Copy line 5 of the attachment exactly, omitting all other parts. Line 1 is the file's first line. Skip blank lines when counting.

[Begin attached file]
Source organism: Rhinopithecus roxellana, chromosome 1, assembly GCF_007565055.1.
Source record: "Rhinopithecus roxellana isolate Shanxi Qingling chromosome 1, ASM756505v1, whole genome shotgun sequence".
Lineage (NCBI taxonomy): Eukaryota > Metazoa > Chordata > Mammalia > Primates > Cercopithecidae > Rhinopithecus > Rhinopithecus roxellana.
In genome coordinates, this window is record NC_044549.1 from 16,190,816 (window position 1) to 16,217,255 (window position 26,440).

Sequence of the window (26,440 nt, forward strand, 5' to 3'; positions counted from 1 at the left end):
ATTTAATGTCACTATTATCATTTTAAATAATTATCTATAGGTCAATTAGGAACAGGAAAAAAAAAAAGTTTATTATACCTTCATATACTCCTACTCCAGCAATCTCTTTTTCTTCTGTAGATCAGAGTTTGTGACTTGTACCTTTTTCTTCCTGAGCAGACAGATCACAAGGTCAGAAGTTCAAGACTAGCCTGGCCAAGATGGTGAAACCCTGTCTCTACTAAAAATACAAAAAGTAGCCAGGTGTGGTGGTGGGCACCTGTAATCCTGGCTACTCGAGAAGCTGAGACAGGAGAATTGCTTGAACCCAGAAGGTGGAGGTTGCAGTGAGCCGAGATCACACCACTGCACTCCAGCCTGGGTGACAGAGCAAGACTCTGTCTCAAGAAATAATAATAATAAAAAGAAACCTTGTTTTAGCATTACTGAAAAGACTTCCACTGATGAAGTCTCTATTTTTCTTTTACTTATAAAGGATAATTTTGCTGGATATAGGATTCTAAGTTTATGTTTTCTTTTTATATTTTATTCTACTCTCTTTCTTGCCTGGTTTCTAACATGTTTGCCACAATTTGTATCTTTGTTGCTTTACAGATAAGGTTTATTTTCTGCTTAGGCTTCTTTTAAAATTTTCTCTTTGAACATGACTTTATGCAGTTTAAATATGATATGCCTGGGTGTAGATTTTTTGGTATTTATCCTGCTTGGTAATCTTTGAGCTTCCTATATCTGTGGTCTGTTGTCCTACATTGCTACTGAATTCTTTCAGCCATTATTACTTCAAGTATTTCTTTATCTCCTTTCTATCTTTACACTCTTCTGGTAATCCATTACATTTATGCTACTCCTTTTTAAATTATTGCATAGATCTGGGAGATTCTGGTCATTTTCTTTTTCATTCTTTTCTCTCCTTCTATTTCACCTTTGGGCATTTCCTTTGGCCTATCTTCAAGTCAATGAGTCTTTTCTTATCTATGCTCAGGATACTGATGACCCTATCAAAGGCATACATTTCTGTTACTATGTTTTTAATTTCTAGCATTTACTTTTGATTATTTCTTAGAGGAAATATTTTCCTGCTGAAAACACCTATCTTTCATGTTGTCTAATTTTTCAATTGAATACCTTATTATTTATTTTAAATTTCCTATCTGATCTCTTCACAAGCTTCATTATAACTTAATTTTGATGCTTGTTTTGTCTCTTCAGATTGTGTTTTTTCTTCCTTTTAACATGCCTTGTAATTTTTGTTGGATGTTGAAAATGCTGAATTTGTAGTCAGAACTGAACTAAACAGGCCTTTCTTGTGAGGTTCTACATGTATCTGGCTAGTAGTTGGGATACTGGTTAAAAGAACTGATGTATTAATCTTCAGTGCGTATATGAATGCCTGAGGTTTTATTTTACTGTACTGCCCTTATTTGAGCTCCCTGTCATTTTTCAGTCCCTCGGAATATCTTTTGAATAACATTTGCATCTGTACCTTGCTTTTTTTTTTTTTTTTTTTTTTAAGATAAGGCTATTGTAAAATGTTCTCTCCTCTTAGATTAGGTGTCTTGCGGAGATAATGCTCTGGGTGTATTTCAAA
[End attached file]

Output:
Sequence of the window (26,440 nt, forward strand, 5' to 3'; positions counted from 1 at the left end):